Wednesday’s Parent: College acceptance rivalry

College admission rivalry, photo by Wendy David-Gaines

College admission rivalry, photo by Wendy David-Gaines

When it comes to college admission, there’s a fine line between bragging and sharing the good news. Parents can see the difference written all over their student’s face, especially when their student has a differing experience.

Student reaction depends on which of four categories they fit: those who got an acceptance letter, those who received a rejection letter, those who landed on the waitlist, and those who haven’t heard whether they are in or out of consideration.

The college process is stressful and difficult with a lot riding on the outcome. Although college decisions are not judgements of personal worth, they often affect the fragile self-esteem of high school seniors. Making matters worse, their friends often share a similar college list and even when others receive admission offers, financial aid awards may vary widely.

Student reaction may range the gamut from exultation to depression. This may spill over to interaction with family members and peers. As students receive responses from early decision and early action applications, it’s a good idea to prepare for the wide range of inevitable reactions. Use this time as a teachable moment to guide your family through receipt of all responses for regular admission applications. Students should be able to both share their news and consider other’s feelings.

Here are six topics for parent-student discussions about dealing with college acceptance rivalry:

  1. Just the facts It’s okay to share facts of college responses but be extra careful on social media. Schools can revoke offers of admission and have done so for reasons such as not keeping up grades and tweeting a college “dis.”
  2. Boasting Of course students with good news are bursting to share it and want others to acknowledge their accomplishments. Just be careful not to cross the above-mentioned fine line between bragging and sharing the good news. No one likes a “boaster” but the effects deepen for those with opposite results. Respect their feelings.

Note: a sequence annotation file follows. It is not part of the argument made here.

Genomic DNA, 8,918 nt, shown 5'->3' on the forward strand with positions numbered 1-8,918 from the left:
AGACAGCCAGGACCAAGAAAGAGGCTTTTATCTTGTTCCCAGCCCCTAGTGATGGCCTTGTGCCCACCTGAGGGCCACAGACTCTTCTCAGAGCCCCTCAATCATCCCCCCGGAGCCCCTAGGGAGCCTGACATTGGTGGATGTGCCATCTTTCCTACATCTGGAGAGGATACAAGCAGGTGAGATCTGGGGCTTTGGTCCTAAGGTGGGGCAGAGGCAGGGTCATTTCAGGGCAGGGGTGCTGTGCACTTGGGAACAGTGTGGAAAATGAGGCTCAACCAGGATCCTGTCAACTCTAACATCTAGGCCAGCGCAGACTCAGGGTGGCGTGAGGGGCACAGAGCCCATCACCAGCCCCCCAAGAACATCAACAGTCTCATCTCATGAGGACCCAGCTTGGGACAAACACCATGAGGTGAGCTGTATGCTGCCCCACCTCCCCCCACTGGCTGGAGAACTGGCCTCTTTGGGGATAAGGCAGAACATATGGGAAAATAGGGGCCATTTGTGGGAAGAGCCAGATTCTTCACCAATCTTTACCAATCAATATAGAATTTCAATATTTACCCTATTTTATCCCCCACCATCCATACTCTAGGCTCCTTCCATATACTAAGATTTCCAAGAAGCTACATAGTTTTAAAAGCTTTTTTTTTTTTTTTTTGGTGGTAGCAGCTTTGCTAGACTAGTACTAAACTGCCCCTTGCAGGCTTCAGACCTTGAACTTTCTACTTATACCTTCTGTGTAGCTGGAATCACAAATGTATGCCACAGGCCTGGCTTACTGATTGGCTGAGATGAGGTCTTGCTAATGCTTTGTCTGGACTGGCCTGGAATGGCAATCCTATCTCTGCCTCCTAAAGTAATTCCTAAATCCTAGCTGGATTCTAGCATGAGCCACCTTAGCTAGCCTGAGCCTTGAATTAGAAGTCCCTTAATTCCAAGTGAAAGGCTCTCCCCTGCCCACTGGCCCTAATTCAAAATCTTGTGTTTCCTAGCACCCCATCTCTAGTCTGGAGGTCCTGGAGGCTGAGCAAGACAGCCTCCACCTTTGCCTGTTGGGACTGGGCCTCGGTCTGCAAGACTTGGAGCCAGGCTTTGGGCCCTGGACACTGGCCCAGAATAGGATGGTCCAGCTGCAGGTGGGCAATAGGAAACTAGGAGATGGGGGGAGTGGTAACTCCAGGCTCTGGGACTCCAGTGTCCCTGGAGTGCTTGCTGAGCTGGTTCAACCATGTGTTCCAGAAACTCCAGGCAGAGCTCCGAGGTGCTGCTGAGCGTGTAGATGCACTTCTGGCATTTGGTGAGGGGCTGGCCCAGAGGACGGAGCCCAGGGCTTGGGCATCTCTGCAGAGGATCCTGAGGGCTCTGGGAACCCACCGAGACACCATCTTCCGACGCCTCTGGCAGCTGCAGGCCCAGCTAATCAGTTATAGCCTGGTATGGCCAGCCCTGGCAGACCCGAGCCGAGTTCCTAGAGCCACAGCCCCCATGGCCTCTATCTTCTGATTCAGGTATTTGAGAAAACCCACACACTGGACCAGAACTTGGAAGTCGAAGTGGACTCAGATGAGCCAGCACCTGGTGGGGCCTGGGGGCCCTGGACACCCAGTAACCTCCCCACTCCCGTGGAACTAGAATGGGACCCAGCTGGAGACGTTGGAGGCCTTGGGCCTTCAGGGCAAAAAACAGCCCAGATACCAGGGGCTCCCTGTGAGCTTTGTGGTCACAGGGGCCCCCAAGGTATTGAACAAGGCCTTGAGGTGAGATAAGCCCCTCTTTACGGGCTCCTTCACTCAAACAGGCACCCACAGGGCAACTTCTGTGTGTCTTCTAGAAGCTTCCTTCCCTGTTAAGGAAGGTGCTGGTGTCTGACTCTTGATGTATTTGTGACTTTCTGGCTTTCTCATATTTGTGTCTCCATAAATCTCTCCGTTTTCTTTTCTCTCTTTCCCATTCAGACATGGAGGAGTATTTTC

3. Zipping it It’s time to change the subject when no one is asking questions or contributing comments. There will be plenty of future opportunities to chat when everyone has something to share.
  4. Silence is golden It’s okay not to want to talk college now. There’s a difference between brooding and wanting to focus on other things.
  5. Separate and different Learning how to support others is a demonstration of compassion that is separate from dealing with one’s own issues. It’s a sign of maturity and self-confidence to be happy for others or have their back when things don’t go well.
  6. Making lemonade from lemons Dealing with bad news is a life skill. Start early with a commitment to brainstorm options, look for the positive, and find the fun in tackling new challenges.

Suzanne’s great post Rivalries among college-bound teens is full of more help for dealing with college admission rivalry.


Wednesday’s child may be full of woe but Wednesday’s Parent can substitute action for anxiety. Each Wednesday Suzanne Shaffer and I will provide parent tips to get and keep your student on the college track. It’s never too late or too early to start!

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